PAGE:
Held at: Historical Society of the Phoenixville Area [Contact Us]204 Church St., Phoenixville, Pennsylvania, 19460
This is a finding aid. It is a description of archival material held at the Historical Society of the Phoenixville Area. Unless otherwise noted, the materials described below are physically available in their reading room, and not digitally available through the web.
Overview and metadata sections
Phoenixville has the largest registered historic district in Chester County, Pennsylvania. A few of the extant structures predate 1827, when the Phoenix Nail Factory and the village surrounding it were purchased by a Philadelphia iron manufacturing firm. Prior to 1850, most of the homes in the area were for low-wage workmen in the area's iron industry. Some larger, more elaborate houses were built by the iron company's executives. Closer to the turn of the century, houses from an expanding middle class filled out Phoenixville's landscape. Over the course of the 1900s, Phoenixville's prominent industrial presence began to fade, but it retained a vibrant commercial district in part due to the striking historical architecture extant.
The Phoenixville Historic District became a national historic district in 1987. The district, roughly bounded by Penn Street, the railroad tracks, Fourth Avenue and Wheatland Street, includes the former Phoenix Iron Works site and its employee and owner housing. At the time of nomination, it contained 908 contributing buildings, 52 non-contributing buildings, and one contributing structure (bridge).
Clegg, Miriam. "Old Buildings with a Bright Future" and "More About Phoenixville's Old Buildings." Accessed September 24, 2013. http://www.hspa-pa.org/Phoenixville_old_buildings.html
This collection consists of historic resource survey forms for properties in Phoenixville, Chester County, Pennsylvania. Fieldworkers used Pennsylvania Historical and Museum Commission (PHMC) survey forms to document historic properties in 1985. On the forms fieldworkers provided the location, date of construction, condition, description, photographs, and other pertinent information about each property. The collection is organized by alphabetically by street name.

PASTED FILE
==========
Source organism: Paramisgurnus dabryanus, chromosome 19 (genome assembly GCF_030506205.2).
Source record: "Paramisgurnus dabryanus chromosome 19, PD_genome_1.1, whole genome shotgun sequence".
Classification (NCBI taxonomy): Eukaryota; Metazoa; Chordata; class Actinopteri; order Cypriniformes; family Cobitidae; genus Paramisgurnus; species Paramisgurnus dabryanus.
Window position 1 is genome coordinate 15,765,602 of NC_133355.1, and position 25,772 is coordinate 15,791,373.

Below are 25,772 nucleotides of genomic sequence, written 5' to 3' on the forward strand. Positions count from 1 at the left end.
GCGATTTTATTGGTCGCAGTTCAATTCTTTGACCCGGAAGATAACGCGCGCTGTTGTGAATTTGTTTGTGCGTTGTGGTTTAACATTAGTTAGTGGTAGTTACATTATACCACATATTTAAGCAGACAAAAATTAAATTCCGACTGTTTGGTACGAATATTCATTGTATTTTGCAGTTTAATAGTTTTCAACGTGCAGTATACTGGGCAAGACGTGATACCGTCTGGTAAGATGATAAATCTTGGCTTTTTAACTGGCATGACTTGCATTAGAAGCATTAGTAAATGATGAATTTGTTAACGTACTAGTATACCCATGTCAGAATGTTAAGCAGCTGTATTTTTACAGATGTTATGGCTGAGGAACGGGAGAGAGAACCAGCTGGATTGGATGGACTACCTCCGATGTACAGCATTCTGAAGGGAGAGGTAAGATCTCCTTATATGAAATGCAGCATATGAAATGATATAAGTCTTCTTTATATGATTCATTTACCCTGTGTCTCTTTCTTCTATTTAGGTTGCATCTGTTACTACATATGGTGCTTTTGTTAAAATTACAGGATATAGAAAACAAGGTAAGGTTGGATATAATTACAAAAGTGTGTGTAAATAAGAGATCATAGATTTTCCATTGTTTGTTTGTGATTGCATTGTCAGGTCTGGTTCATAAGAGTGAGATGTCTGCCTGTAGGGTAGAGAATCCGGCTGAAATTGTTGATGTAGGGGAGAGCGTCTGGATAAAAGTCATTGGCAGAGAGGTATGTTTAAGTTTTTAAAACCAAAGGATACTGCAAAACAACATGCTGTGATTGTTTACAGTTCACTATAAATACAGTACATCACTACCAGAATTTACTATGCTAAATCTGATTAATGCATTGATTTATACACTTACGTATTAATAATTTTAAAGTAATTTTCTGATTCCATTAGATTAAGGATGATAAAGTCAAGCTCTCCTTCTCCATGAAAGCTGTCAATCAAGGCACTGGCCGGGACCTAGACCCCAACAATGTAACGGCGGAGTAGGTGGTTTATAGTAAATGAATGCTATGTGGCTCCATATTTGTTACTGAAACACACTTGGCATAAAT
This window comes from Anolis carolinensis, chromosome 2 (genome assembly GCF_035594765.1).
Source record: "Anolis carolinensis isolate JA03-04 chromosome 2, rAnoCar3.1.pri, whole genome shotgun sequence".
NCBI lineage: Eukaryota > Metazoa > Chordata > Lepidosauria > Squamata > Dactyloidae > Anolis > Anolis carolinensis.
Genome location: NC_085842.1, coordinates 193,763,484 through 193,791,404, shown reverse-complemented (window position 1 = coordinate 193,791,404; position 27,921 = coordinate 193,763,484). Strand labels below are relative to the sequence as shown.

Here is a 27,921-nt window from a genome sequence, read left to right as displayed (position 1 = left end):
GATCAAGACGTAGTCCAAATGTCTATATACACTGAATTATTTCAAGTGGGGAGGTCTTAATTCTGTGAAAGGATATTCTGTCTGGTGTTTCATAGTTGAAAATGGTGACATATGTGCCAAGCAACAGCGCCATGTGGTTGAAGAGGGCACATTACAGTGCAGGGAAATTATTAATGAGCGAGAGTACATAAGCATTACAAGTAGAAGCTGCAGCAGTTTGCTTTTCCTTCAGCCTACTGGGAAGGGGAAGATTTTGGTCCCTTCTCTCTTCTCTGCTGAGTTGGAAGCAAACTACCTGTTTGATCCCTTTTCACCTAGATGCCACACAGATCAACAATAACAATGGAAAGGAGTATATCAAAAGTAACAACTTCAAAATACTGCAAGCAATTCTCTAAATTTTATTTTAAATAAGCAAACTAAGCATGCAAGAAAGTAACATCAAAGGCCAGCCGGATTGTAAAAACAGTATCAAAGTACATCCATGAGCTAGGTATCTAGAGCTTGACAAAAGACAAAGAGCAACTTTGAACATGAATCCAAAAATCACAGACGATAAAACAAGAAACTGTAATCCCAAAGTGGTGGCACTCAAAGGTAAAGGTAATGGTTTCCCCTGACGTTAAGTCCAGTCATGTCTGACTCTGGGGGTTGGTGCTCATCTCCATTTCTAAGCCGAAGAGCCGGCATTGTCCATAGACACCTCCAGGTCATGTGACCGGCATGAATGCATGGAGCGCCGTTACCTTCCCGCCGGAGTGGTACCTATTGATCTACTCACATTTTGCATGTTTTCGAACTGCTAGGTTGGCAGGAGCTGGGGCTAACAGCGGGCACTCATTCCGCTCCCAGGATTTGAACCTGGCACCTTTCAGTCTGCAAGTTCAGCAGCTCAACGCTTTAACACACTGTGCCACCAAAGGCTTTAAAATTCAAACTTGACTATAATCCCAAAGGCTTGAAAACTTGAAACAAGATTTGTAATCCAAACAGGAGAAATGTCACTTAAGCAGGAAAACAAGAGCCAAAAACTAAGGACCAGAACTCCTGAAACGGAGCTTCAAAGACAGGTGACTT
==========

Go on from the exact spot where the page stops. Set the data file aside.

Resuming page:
Summary descriptive information on this collection was compiled in 2012-2014 as part of a project conducted by the Historical Society of Pennsylvania to make better known and more accessible the largely hidden collections of small, primarily volunteer run repositories in the Philadelphia area. The Hidden Collections Initiative for Pennsylvania Small Archival Repositories (HCI-PSAR) was funded by a grant from The Andrew W. Mellon Foundation.
This is a preliminary finding aid. No physical processing, rehousing, reorganizing, or folder listing was accomplished during the HCI-PSAR project.
In some cases, more detailed inventories or finding aids may be available on-site at the repository where this collection is held; please contact Historical Society of the Phoenixville Area directly for more information.
- Historical Society of the Phoenixville Area
- Finding Aid Author
- Finding aid prepared by Celia Caust-Ellenbogen and Faith Charlton through the Historical Society of Pennsylvania's Hidden Collections Initiative for Pennsylvania Small Archival Repositories
- This preliminary finding aid was created as part of the Historical Society of Pennsylvania's Hidden Collections Initiative for Pennsylvania Small Archival Repositories. The HCI-PSAR project was made possible by a grant from The Andrew W. Mellon Foundation.
- Access Restrictions
Contact Historical Society of the Phoenixville Area for information about accessing this collection.